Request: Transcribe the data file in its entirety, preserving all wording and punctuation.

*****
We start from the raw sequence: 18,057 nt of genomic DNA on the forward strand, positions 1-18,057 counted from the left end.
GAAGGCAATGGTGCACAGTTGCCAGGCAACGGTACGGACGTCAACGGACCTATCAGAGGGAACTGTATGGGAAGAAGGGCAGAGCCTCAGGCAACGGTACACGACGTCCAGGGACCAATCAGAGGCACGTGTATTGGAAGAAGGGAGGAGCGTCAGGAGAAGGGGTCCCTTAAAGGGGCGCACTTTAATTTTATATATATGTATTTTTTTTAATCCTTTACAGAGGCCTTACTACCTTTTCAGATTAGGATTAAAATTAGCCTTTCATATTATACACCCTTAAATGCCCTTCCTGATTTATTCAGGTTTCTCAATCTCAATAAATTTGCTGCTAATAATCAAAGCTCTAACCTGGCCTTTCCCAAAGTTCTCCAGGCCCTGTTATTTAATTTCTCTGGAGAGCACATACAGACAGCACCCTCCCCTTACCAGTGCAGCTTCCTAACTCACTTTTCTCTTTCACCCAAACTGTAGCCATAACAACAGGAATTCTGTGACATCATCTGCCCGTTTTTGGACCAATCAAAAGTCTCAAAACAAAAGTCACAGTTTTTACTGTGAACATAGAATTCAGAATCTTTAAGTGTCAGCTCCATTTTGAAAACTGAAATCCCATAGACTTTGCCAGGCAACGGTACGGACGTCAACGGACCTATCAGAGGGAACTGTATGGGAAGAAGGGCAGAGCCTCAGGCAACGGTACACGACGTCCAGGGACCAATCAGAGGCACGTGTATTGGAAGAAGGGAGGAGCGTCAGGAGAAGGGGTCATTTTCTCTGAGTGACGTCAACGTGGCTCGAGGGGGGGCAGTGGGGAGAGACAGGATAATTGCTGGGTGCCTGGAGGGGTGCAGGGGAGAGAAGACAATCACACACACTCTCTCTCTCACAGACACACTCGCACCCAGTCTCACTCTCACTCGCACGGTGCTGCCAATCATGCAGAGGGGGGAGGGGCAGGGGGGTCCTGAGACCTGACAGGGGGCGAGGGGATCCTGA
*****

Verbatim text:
We start from the raw sequence: 18,057 nt of genomic DNA on the forward strand, positions 1-18,057 counted from the left end.
GAAGGCAATGGTGCACAGTTGCCAGGCAACGGTACGGACGTCAACGGACCTATCAGAGGGAACTGTATGGGAAGAAGGGCAGAGCCTCAGGCAACGGTACACGACGTCCAGGGACCAATCAGAGGCACGTGTATTGGAAGAAGGGAGGAGCGTCAGGAGAAGGGGTCCCTTAAAGGGGCGCACTTTAATTTTATATATATGTATTTTTTTTAATCCTTTACAGAGGCCTTACTACCTTTTCAGATTAGGATTAAAATTAGCCTTTCATATTATACACCCTTAAATGCCCTTCCTGATTTATTCAGGTTTCTCAATCTCAATAAATTTGCTGCTAATAATCAAAGCTCTAACCTGGCCTTTCCCAAAGTTCTCCAGGCCCTGTTATTTAATTTCTCTGGAGAGCACATACAGACAGCACCCTCCCCTTACCAGTGCAGCTTCCTAACTCACTTTTCTCTTTCACCCAAACTGTAGCCATAACAACAGGAATTCTGTGACATCATCTGCCCGTTTTTGGACCAATCAAAAGTCTCAAAACAAAAGTCACAGTTTTTACTGTGAACATAGAATTCAGAATCTTTAAGTGTCAGCTCCATTTTGAAAACTGAAATCCCATAGACTTTGCCAGGCAACGGTACGGACGTCAACGGACCTATCAGAGGGAACTGTATGGGAAGAAGGGCAGAGCCTCAGGCAACGGTACACGACGTCCAGGGACCAATCAGAGGCACGTGTATTGGAAGAAGGGAGGAGCGTCAGGAGAAGGGGTCATTTTCTCTGAGTGACGTCAACGTGGCTCGAGGGGGGGCAGTGGGGAGAGACAGGATAATTGCTGGGTGCCTGGAGGGGTGCAGGGGAGAGAAGACAATCACACACACTCTCTCTCTCACAGACACACTCGCACCCAGTCTCACTCTCACTCGCACGGTGCTGCCAATCATGCAGAGGGGGGAGGGGCAGGGGGGTCCTGAGACCTGACAGGGGGCGAGGGGATCCTGA